A Gift of Lemons

Renovating an old house and its land has involved buying many hundreds of plants. Probably well over a thousand. The process starts in January, continues through February, with planting completed by the end of March. After that the weather is simply too dry and hot for new plants to survive. Even now, in our fifth year here, we still have a spring planting project to complete.

The bare valley in February

The bare valley in February

Some plants, like the 345 olive trees to turn the bottom field into an olive grove, were bought from a specialist supplier. For olive trees, an Andalucian farmer would go nowhere else but to Seville. Plants to screen the property however, to establish boundaries, give us privacy and hide the odd ugly thing, were bought from our local plant nursery. We always look forward to visiting Rafael’s and he smiles when he sees us arrive. On one trip alone we bought 400 cypresses, cipressas, for hedging. Another trip saw us establish our fledging fruit orchard with pairs of apple trees, pear, plum, apricot, cherry, paraguayo [a type of flattened peach], nectarine and peach. With the generous charm which typifies the local people, we have received una regalito, a small gift, from Rafael in return for each purchase of ours. Sometimes it is a free plant, sometimes a pot of mint or parsley.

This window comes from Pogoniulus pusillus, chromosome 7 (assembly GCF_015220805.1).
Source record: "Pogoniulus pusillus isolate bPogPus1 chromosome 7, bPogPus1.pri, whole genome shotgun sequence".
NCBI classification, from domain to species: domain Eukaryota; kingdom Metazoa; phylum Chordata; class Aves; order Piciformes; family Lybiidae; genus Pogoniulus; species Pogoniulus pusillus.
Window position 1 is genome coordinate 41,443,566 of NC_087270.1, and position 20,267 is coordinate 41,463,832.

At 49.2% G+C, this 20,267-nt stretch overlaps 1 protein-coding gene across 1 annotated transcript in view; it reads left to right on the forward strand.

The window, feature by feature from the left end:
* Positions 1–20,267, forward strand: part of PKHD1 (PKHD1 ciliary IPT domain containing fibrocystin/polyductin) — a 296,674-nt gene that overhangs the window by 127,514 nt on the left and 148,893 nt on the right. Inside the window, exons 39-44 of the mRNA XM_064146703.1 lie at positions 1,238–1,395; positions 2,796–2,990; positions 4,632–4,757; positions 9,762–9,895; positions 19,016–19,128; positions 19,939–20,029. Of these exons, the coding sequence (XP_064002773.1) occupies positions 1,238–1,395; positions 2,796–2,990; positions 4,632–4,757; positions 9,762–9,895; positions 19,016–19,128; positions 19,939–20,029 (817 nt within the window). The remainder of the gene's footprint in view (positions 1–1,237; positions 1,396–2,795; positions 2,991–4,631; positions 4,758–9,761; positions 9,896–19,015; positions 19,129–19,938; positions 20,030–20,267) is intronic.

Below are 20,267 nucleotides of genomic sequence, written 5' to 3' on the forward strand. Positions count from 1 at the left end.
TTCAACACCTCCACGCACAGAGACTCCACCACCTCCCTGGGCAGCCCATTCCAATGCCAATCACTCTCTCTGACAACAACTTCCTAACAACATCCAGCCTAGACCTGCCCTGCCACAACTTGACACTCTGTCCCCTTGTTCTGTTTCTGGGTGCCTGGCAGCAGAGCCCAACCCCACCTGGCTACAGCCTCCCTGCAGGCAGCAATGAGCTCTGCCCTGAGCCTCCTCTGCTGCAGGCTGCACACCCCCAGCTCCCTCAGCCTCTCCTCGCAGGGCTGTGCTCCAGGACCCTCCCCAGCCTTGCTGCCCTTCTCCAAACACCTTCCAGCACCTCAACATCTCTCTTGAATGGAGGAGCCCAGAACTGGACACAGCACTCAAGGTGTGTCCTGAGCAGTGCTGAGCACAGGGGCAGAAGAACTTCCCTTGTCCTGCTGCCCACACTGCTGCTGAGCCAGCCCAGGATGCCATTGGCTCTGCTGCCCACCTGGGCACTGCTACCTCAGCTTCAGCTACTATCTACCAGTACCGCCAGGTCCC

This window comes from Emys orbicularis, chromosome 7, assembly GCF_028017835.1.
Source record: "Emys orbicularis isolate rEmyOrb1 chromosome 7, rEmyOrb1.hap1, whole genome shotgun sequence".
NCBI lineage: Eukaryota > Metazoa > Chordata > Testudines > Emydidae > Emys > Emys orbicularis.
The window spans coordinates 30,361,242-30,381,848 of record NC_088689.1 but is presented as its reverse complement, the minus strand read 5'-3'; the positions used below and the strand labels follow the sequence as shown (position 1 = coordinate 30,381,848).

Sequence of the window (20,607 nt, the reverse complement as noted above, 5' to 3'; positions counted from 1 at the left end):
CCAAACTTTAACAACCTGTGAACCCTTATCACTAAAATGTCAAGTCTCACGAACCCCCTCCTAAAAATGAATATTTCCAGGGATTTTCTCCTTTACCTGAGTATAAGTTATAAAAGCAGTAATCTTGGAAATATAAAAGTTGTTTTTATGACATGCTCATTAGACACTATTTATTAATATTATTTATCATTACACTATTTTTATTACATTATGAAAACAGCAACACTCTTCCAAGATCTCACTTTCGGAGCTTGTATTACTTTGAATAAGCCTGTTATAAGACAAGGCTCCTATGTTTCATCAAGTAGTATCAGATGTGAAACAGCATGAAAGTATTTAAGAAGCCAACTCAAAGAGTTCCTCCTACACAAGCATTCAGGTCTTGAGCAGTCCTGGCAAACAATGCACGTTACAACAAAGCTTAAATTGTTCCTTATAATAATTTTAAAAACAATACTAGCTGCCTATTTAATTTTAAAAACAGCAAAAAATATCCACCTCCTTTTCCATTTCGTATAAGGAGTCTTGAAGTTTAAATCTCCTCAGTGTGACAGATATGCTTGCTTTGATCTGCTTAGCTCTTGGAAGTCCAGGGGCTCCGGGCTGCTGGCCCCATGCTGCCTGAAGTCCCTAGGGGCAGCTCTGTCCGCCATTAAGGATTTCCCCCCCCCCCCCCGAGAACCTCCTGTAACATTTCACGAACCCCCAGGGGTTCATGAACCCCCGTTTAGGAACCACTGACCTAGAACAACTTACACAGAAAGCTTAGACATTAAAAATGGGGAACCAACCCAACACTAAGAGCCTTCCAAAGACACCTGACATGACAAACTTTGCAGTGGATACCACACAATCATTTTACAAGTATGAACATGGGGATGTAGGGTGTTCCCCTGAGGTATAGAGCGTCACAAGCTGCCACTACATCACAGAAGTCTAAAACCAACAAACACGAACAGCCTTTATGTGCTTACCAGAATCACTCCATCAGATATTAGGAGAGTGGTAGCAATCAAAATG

Amond blossom

Amond blossom

But I will always remember the first gift he gave us. We had told him our dream of moving to Spain to a house with orange and lemon trees, being able to pick our own fruit off the tree. This was one dream that has remained unfulfilled however, as our house is at 500m and so too high and cold in the winter for citrus to survive. Rafael however, who lives in a village near Ronda, is at a lower elevation. An old lemon tree stands at the side of his house, and in spring it is dripping with lemons. There is something special about Spanish lemons. Once held and tasted, they put the small thin-skinned lemons of English supermarkets in the shade. Rafael, bless him, filled our arms with lemons that day and we drove home in our car scented with limón and cipressa.

5 to remember
la manzana – apple
la pera – pear
el melocotón – peach
la ciruela – plum
el albaricoque – apricot

And if you’d like to tweet a link to THIS post, here’s my suggested tweet:
A gift of lemons: making friends in #Spain via @Spanish_Valley http://wp.me/p3dYp6-n

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